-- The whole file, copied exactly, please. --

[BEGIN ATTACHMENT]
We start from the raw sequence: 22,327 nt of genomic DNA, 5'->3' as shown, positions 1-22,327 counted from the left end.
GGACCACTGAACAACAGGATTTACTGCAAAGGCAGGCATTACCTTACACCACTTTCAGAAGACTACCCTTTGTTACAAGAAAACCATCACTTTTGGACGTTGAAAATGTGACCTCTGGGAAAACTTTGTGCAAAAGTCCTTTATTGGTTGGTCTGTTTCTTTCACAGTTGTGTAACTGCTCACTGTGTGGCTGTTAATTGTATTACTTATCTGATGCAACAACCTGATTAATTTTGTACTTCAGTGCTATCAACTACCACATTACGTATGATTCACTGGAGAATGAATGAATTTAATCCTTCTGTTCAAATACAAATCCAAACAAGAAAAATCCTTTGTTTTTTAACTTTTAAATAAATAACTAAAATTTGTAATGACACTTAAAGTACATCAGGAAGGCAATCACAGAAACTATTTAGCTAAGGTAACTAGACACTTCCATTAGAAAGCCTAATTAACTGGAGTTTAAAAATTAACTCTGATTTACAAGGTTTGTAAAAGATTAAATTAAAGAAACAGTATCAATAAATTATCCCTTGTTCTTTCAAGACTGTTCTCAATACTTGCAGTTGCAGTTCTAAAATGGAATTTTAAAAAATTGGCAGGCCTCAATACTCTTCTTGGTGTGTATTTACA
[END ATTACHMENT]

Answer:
We start from the raw sequence: 22,327 nt of genomic DNA, 5'->3' as shown, positions 1-22,327 counted from the left end.
GGACCACTGAACAACAGGATTTACTGCAAAGGCAGGCATTACCTTACACCACTTTCAGAAGACTACCCTTTGTTACAAGAAAACCATCACTTTTGGACGTTGAAAATGTGACCTCTGGGAAAACTTTGTGCAAAAGTCCTTTATTGGTTGGTCTGTTTCTTTCACAGTTGTGTAACTGCTCACTGTGTGGCTGTTAATTGTATTACTTATCTGATGCAACAACCTGATTAATTTTGTACTTCAGTGCTATCAACTACCACATTACGTATGATTCACTGGAGAATGAATGAATTTAATCCTTCTGTTCAAATACAAATCCAAACAAGAAAAATCCTTTGTTTTTTAACTTTTAAATAAATAACTAAAATTTGTAATGACACTTAAAGTACATCAGGAAGGCAATCACAGAAACTATTTAGCTAAGGTAACTAGACACTTCCATTAGAAAGCCTAATTAACTGGAGTTTAAAAATTAACTCTGATTTACAAGGTTTGTAAAAGATTAAATTAAAGAAACAGTATCAATAAATTATCCCTTGTTCTTTCAAGACTGTTCTCAATACTTGCAGTTGCAGTTCTAAAATGGAATTTTAAAAAATTGGCAGGCCTCAATACTCTTCTTGGTGTGTATTTACA